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King’s Launches NEPA ‘Go Baby Go’ Chapter to Modify Electric Toy Vehicles for Children with Mobility Challenges

King’s College just launched the Northeastern Pennsylvania chapter of “Go Baby Go,” a nation-wide initiative that modifies battery-powered toy vehicles so children with disabilities can move independently and socialize more easily with other children.

More than 50 volunteers came to the Sheehy-Farmer Campus Center on Saturday, Nov. 4, 2023, to prepare two dozen toy vehicles for use by children with disabilities. The event concluded with a play group and obstacle course for a child who used her custom vehicle for the first time.

NEPA Go Baby Go originated with occupational therapy doctoral student Erika Golik, who pursued a local chapter for her capstone project. She is joined by faculty advisors Dr. Jennifer Dessoye, chair of the occupational therapy department, as well occupational therapy professors Dr. Marie Patterson and Elizabeth A. Dixon. Dr. Paul Lamore, chair of the engineering department, was there to certify the vehicles were ready to operate.

Dr. Patterson checks in on Stella Sutton driving custom vehicle in playgroup with other children

The first build day was made possible with a $20,000 donation from the Moses Taylor Foundation to purchase vehicles and modification materials.

Volunteers included occupational therapy and engineering students from King’s College, as well as students from surrounding universities.

NEPA Go Baby Go is seeking volunteers from community and student groups throughout Northeastern Pennsylvania, as well as any children in need of mobility assistance. The team aims to host build days at least twice a year and child playgroups two to three times a semester.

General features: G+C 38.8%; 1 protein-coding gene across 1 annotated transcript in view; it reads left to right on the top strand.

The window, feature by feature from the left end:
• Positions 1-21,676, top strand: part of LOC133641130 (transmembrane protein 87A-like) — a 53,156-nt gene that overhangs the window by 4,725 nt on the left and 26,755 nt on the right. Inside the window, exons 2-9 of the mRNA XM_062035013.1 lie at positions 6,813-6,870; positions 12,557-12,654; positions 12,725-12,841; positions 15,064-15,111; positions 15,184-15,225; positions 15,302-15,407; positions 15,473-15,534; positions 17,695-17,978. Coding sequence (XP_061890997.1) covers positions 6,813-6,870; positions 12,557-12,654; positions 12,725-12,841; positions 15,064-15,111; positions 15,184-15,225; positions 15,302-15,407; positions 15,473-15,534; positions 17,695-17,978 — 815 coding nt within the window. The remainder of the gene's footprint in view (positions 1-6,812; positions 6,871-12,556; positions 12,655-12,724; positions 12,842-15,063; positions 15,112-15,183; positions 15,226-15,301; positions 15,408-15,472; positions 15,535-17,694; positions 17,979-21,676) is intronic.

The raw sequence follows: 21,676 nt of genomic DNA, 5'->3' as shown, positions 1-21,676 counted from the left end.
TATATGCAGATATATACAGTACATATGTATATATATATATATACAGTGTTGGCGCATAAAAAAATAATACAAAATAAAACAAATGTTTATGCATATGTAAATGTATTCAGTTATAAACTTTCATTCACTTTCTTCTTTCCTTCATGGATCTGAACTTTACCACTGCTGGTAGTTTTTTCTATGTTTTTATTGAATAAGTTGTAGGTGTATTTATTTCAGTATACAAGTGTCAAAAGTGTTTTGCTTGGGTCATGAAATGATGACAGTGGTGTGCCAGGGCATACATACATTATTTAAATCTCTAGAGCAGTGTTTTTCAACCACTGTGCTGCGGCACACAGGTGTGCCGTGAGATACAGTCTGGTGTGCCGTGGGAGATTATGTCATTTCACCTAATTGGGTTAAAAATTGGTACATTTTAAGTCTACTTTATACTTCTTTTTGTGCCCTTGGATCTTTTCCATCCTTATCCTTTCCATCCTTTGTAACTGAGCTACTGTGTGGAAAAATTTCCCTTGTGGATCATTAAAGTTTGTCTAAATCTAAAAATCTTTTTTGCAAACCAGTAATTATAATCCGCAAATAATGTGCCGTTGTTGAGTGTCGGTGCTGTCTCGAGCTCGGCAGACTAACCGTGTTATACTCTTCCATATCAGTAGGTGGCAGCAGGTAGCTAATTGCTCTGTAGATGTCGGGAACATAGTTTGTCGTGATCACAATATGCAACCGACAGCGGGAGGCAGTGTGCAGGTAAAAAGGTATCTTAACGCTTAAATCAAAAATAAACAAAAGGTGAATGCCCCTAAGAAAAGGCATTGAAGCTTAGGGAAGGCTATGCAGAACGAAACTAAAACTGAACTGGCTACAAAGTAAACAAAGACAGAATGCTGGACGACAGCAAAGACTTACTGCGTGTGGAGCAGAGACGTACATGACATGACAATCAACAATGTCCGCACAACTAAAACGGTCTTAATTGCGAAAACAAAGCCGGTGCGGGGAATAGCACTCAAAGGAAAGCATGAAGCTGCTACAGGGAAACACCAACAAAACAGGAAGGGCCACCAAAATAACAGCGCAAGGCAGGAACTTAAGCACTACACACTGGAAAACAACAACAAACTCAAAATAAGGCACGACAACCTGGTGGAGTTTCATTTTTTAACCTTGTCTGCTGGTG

To volunteer or donate funds for future events, visit this webpage.

Go Baby Go was created by Dr. James Cole Galloway of the University of Delaware to foster physical, cognitive, and social development in children with mobility issues. The project assists children with limited mobility resulting from arthrogryposis, muscular dystrophy, cerebral palsy, down syndrome, congenital heart defects and other conditions.

The effort has now expanded to more than 40 communities around the world.

There are no commercially available devices for children with mobility issues and power wheelchairs are expensive and less accessible to younger children. Instead, Go Baby Go volunteers adjust a toy vehicle’s power and steering so it can be controlled by children with limited movement. They also add padding, PVC pipes, and other materials to keep the children comfortable and upright while they ride. Certified engineers and occupational therapists ensure each vehicle is safe and adapted to a child’s unique needs.

Student volunteers working on a modified vehicle for children